To foster cooperative learning and community, students of all races and ethnic groups often are assigned in small groups to evaluate each other’s writing and to collaborate on problem-solving and writing tasks. I frequently assign students in groups to analyze the thesis and arguments of a particular essay in the reader assigned for the course. One semester students expressed discomfort at being assigned bell hooks’s “Straightening Our Hair” because of its feminist critique of white supremacist patriarchal culture. Hooks argues that African American women straighten their hair to meet the expectations of white ideals of beauty and to better fit into white society. They questioned why I had assigned such an essay given the racial tension that exists in their living quarters. I explained that I had asked them to read the essay because it was one of the more interesting ones in the text and because topics concerning race and gender are often discussed on college campuses. I encouraged them to critique her arguments, thereby making the classroom a site where gender and racial issues can be confronted and debated among members of the moral community.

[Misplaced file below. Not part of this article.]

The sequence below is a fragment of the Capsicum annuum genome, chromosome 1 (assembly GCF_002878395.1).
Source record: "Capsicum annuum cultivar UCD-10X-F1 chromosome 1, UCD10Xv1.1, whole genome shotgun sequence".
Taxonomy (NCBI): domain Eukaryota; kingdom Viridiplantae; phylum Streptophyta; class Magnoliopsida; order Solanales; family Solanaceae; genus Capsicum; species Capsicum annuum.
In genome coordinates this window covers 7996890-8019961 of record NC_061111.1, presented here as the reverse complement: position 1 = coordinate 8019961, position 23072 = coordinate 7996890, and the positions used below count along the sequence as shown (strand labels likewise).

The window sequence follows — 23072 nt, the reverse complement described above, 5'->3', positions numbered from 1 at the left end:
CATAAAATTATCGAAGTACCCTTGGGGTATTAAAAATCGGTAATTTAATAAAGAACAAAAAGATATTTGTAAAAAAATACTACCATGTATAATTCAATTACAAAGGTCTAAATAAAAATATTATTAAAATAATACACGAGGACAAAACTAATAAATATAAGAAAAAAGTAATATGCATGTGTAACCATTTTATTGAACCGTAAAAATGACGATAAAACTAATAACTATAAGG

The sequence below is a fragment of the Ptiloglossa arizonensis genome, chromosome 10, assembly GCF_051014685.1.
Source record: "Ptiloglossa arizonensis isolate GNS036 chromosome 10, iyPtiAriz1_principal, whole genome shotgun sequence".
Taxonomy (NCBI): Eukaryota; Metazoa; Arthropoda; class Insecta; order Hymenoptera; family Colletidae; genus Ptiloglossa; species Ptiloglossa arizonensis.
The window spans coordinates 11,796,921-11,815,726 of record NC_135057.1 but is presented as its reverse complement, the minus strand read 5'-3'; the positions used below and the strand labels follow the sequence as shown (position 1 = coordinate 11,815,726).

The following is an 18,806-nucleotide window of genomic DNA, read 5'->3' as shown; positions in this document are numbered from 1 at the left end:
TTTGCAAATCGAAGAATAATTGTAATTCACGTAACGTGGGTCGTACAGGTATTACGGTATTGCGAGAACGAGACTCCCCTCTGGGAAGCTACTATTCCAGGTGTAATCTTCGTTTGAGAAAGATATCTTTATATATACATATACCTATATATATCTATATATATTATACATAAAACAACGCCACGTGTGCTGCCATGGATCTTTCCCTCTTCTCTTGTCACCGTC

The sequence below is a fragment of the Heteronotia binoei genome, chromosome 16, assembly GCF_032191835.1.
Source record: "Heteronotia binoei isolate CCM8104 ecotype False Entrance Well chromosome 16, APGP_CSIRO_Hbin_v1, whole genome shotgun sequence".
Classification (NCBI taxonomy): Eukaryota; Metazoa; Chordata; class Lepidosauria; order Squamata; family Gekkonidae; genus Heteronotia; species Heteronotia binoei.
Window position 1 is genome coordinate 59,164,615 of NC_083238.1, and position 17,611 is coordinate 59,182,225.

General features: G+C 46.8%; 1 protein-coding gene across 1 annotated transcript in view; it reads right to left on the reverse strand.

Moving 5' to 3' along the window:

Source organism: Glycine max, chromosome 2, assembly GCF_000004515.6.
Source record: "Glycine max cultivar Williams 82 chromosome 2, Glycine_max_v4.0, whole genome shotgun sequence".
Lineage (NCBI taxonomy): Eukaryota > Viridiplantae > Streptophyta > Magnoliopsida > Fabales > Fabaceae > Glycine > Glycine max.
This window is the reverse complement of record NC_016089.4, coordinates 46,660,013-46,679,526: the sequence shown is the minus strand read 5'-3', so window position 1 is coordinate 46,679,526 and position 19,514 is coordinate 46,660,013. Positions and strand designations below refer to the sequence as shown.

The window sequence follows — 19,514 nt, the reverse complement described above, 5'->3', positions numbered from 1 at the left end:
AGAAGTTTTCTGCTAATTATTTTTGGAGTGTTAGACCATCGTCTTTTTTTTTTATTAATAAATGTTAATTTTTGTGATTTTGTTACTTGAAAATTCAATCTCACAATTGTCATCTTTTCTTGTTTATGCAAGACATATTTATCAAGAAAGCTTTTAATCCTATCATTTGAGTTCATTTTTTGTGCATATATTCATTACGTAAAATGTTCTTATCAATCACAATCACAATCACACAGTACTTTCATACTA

Issues regarding race and gender are more easily discussed with the more experienced upper-level offender students in literature courses. I have had the pleasure of teaching several different literature courses at WCF: The American Novel (two different semesters), Survey of American Literature: From Its Beginning to 1865, Women in Literature, and African American Literature. In my literature courses, students read and write about the texts of diverse groups of male and female authors of various backgrounds, races, and ethnicities. With their peers leading discussion, students engage in a lively intellectual debate and examine closely each author’s work. They discover the beauty of Toni Morrison’s language in Song of Solomon and experience one black male’s search for family roots and struggle for identity. They examine the theme of racism in Mark Twain’s The Adventures of Huckleberry Finn and William Faulkner’s Light in August. They explore the indignities a young black male suffers during his trial and on death row in Ernest Gaines’ A Lesson Before Dying. Reading Kate Chopin’s The Awakening and Susan Glaspell’s Trifles, they encounter the effects of oppressive marriages on women, and they begin to identify with the women in their lives who may be in situations similar to the ones the heroines in these texts face. They walk away with a better understanding of the effects of white assimilation on American Indians after reading Sherman Alexie’s Reservation Blues. Examination of Mary Shelley’s Frankenstein allows for a discussion of creativity and the moral, ethical, and religious implications of scientific research, especially the contemporary practice of cloning. They consider what precipitates male induced violence toward women in Alice Walker’s The Color Purple and Zora Neale Hurston’s “Sweat.”